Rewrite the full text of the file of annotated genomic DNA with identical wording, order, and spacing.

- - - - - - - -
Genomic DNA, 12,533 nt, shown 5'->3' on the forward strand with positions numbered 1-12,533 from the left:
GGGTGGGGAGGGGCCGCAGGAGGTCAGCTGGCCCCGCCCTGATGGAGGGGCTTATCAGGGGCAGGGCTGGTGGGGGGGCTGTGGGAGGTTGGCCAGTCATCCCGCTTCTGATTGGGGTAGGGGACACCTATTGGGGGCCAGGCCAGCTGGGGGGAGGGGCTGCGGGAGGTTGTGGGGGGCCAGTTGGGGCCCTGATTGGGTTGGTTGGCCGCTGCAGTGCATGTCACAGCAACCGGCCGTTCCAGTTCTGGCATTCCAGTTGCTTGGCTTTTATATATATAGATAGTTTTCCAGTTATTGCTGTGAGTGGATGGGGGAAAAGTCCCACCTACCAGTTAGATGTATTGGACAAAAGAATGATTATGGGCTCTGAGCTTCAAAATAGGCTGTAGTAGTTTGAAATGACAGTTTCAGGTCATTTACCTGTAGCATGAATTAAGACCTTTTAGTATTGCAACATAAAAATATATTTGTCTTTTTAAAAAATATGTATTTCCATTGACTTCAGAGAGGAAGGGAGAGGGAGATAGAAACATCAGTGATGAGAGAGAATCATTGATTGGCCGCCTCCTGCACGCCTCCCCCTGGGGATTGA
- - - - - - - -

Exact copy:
Genomic DNA, 12,533 nt, shown 5'->3' on the forward strand with positions numbered 1-12,533 from the left:
GGGTGGGGAGGGGCCGCAGGAGGTCAGCTGGCCCCGCCCTGATGGAGGGGCTTATCAGGGGCAGGGCTGGTGGGGGGGCTGTGGGAGGTTGGCCAGTCATCCCGCTTCTGATTGGGGTAGGGGACACCTATTGGGGGCCAGGCCAGCTGGGGGGAGGGGCTGCGGGAGGTTGTGGGGGGCCAGTTGGGGCCCTGATTGGGTTGGTTGGCCGCTGCAGTGCATGTCACAGCAACCGGCCGTTCCAGTTCTGGCATTCCAGTTGCTTGGCTTTTATATATATAGATAGTTTTCCAGTTATTGCTGTGAGTGGATGGGGGAAAAGTCCCACCTACCAGTTAGATGTATTGGACAAAAGAATGATTATGGGCTCTGAGCTTCAAAATAGGCTGTAGTAGTTTGAAATGACAGTTTCAGGTCATTTACCTGTAGCATGAATTAAGACCTTTTAGTATTGCAACATAAAAATATATTTGTCTTTTTAAAAAATATGTATTTCCATTGACTTCAGAGAGGAAGGGAGAGGGAGATAGAAACATCAGTGATGAGAGAGAATCATTGATTGGCCGCCTCCTGCACGCCTCCCCCTGGGGATTGA